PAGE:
SARAWAK, Malaysia, “Respect native rights,” hundreds of protesting indigenous people have sent a clear message to the state government of Sarawak, the Malaysian state on the island of Borneo. They have held rallies in towns as well as in rural areas. As the international human rights day was celebrated on December 10, the protesters criticized their government’s land policy and spoke out for the protection of their human and indigenous rights.
The protesting native landowners are no longer tolerating the governments extractive land policy, which has disregarded the right to their ancestral lands and impoverished them.
Sarawak has aggressively exploited its natural richness under its long-standing Chief Minister Abdul Taib Mahmud. Not only logging has been expanding successively, also plantations and mega-dams have taken large amounts of land. Sarawak’s rate of deforestation is three times faster than in Asia overall.
These extractive policies have repeatedly led to conflicts between the indigenous communities and the government as well as the companies involved. The government only grants land to communities if it has been used for agriculture. This does not give justice to traditional livelihoods, which are based on big communal forests for hunting and food gathering.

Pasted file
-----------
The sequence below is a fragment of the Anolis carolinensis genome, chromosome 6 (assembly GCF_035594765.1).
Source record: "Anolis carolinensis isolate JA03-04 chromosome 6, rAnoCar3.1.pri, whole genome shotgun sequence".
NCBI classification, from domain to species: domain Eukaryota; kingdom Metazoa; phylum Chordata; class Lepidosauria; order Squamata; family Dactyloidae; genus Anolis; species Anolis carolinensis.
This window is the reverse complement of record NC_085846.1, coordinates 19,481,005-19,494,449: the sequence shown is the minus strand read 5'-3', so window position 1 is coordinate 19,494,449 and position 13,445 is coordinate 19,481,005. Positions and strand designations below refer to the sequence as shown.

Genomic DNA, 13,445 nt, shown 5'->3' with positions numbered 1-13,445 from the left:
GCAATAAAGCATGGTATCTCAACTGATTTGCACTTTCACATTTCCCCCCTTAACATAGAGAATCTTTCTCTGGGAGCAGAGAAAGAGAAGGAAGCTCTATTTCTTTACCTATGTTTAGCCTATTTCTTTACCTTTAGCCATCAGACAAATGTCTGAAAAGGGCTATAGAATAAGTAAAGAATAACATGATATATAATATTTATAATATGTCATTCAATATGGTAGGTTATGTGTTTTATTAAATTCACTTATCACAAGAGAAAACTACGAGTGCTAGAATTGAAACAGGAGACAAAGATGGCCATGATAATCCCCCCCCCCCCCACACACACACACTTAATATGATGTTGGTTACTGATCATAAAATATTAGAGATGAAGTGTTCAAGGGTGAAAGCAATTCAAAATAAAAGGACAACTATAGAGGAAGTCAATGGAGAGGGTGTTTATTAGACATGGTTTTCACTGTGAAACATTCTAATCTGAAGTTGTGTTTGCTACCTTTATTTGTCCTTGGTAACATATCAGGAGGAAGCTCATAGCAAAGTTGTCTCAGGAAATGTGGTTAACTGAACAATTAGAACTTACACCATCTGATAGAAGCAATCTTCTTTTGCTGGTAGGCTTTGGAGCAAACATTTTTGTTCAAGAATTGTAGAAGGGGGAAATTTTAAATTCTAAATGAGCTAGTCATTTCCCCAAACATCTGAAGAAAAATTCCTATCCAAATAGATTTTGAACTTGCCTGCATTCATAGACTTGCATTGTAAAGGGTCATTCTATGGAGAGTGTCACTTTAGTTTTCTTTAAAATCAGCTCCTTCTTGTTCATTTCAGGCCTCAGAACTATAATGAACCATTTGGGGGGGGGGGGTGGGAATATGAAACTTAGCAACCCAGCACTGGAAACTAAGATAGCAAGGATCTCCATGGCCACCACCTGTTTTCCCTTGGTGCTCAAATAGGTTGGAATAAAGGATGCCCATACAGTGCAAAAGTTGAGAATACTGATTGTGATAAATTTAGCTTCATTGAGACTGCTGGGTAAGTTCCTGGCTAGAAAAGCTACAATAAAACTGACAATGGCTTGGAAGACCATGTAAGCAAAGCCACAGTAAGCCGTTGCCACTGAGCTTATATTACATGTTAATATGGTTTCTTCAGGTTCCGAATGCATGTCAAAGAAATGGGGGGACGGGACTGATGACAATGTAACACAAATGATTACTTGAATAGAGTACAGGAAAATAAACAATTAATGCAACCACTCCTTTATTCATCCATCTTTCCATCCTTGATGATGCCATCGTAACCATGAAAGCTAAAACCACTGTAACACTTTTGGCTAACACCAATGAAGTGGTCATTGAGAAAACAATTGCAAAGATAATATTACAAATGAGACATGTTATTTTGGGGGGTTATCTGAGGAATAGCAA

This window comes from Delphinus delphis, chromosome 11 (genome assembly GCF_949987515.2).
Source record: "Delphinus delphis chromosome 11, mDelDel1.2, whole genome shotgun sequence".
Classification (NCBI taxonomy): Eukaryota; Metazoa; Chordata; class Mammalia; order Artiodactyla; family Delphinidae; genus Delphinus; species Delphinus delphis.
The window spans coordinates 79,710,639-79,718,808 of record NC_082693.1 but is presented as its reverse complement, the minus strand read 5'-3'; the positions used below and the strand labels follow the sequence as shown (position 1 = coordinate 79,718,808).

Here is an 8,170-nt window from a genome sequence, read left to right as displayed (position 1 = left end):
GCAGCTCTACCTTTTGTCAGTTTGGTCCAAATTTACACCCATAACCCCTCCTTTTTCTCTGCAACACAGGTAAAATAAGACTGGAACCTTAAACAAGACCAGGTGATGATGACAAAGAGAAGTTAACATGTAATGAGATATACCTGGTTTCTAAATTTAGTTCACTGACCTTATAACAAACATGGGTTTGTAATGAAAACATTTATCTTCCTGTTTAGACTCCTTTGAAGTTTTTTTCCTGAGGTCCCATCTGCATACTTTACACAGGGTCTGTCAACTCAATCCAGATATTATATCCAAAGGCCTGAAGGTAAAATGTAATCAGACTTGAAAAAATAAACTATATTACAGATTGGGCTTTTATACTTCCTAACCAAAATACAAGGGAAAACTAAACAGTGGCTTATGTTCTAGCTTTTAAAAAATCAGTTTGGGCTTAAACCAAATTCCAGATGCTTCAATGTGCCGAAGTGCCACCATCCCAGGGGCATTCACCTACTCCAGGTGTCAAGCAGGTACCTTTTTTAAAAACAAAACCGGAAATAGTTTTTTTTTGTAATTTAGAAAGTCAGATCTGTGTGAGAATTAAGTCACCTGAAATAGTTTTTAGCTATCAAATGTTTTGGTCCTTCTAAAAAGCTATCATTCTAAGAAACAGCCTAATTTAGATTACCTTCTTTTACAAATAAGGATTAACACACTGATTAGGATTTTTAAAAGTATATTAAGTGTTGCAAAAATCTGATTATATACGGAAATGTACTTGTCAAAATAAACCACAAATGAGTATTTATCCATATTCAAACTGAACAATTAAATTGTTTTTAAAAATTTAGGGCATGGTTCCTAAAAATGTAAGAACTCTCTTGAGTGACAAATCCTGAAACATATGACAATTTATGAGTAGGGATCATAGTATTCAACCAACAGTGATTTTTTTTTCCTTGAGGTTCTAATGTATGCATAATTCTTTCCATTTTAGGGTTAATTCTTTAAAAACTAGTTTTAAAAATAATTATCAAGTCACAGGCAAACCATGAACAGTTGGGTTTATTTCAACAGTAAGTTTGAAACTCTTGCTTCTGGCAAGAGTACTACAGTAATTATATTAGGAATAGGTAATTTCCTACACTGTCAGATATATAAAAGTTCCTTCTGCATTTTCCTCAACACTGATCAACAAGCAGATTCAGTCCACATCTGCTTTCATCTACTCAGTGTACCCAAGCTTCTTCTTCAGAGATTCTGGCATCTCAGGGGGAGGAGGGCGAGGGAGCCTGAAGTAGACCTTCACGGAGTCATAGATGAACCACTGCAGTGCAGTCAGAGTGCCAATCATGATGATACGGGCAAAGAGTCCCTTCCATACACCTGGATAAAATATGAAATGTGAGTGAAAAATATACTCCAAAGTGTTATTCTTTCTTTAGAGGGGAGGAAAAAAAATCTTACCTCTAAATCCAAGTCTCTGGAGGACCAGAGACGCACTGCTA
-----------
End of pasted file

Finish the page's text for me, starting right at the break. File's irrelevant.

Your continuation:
The rallies were held in rural areas such as in the dam threatened Baram area as well as in the major towns of Kuching, Sibu, Miri and Bintulu. Even the neighbouring state of Sabah witnessed a protest in its capital Kota Kinabalu.
Mark Bujang, a spokesperson of the rallies, has explained the reason for the rally: “Throughout the years, the customary lands of the Indigenous Peoples have been unjustly grabbed and their resources thereon destroyed deceptively in the name of development and poverty eradication through destructive projects and activities such as loggings, oil palm and tree plantations, mega-dams, quarrying and the establishment of large polluting industries.”
The people demand nothing less than a complete turn in the government’s land policy. Their ancestral lands should finally been acknowledged by the government and not only include land cleared for cultivation but also communal forest areas, which form an integral part of the indigenous communities’ livelihoods.
Furthermore, the indigenous peoples’ right to free, prior and informed consent has to be respected in all projects and licenses issued by the state. All licenses for logging, plantations and mega-projects such as dams, which have not been given consent to by the affected communities, should immediately be revoked.
Sarawak is currently facing the strongest wave of indigenous protests since the 1990s. At that time, indigenous communities struggled against the intrusion of logging companies onto their lands with blockades. The current rallies as well as the recent blockades against the Murum as well as the Baram dam show that the indigenous movement is gaining momentum in Sarawak.